The recovery efforts after hurricane María may represent a turning point in the negative trend being experienced in the labor market. We already see signs of that in the DLHR numbers, and the coming wave of recovery funds are expected to continue to drive employment growth. Additionally, they will have a spillover effect on other sectors, particularly on the retail industry (largest sector with 17% of non-public employment) through increased consumption. But just like the construction boom experienced in Puerto Rico before, the economic impact from recovery efforts will be temporary and that period should be used to improve the ease of doing business in the Island. The fact that Puerto Rico ranked 32 in the last World Economic Forum`s Global Competitive Index available (year 2014-15***) shows us that there is much room for improvement.

Regarding employment recovery by geography, the interactive Figure 3 can help us understand which municipalities experienced the sharpest increases/decreases in the number of employed people in the first six months after the hurricane. As can be observed in the map, most of the municipalities in the trajectory of María suffered larger employment reductions compared to the overall PR reduction.

The four largest decreases took place in Vieques, Río Grande, Adjuntas, and Maricao. The dropdown list in Figure 2 can be used to understand the industries in which these reductions were larger for each municipality. For instance, in the case of Vieques and Río Grande, the Accommodation and Food Services industry suffered the most during that period, with reductions of 778 employees in Río Grande (13% of total employment in September 2017) and 297 in Vieques (19% of total employment in September 2017). The re-opening of the St. Regis Bahía Beach Resort and the Melíá Coco Beach in December should offset, at least partially, the Accommodation and Food Services employment reduction in Río Grande. The St. Regis alone is expected to employ approximately 350 people following a $60 million renovation.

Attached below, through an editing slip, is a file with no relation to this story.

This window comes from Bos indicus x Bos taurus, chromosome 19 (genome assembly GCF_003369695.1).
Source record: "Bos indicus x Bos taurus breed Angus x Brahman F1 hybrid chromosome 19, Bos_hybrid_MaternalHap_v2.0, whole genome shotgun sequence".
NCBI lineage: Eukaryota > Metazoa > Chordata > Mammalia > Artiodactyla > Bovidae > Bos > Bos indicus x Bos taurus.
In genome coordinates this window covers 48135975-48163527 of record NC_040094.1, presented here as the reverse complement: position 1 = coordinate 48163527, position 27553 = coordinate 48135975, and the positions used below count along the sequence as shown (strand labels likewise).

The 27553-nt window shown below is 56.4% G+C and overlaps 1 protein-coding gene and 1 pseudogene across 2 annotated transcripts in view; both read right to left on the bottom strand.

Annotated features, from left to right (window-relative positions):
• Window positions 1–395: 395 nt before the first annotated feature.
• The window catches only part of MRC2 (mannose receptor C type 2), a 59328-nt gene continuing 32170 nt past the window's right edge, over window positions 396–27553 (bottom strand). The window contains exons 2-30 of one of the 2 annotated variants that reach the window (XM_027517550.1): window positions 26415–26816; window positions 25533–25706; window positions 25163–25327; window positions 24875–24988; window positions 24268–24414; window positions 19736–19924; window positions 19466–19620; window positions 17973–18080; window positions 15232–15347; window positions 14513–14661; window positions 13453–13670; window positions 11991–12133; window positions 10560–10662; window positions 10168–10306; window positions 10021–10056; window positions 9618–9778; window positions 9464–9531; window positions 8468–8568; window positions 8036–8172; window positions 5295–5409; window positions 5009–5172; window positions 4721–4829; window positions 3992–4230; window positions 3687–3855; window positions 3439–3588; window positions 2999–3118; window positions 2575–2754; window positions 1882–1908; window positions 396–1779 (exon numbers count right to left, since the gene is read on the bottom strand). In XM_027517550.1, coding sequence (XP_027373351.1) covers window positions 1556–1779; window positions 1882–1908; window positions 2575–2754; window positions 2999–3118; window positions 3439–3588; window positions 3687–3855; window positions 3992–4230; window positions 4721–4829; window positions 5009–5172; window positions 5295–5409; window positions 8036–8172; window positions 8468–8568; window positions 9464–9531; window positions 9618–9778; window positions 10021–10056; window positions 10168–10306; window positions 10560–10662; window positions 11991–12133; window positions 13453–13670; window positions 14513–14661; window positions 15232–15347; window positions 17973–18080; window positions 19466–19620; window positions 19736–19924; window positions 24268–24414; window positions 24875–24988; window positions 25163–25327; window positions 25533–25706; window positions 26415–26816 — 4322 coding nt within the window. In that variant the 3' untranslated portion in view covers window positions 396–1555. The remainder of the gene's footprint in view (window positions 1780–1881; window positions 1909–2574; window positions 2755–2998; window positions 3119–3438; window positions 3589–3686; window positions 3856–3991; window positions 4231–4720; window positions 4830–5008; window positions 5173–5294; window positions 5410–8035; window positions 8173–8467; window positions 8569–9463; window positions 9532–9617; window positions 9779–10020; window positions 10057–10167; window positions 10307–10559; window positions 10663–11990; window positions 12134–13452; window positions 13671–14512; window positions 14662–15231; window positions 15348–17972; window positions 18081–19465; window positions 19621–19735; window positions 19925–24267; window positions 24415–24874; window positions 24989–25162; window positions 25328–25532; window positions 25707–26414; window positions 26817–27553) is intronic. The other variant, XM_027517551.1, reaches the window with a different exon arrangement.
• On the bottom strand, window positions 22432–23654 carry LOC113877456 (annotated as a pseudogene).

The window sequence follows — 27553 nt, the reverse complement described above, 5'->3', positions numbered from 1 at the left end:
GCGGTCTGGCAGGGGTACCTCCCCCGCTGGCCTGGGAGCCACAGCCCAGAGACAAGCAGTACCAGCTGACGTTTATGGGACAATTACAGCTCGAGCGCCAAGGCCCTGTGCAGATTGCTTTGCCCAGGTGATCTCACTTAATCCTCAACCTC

On the other side, Santa Isabel experienced a 35% employment increase, while Loíza, Las Marías, Sabana Grande and Cataño experienced employment increases of 12.2%, 11.5%, 8.4% and 8.2%, respectively. In the case of Santa Isabel, the increase is mainly driven by seasonal factors related to the harvest season. However, the investment of Monsanto in Santa Isabel and other southern municipalities is a promising indication of the competitive advantages that Puerto Rico may have in some agricultural niches.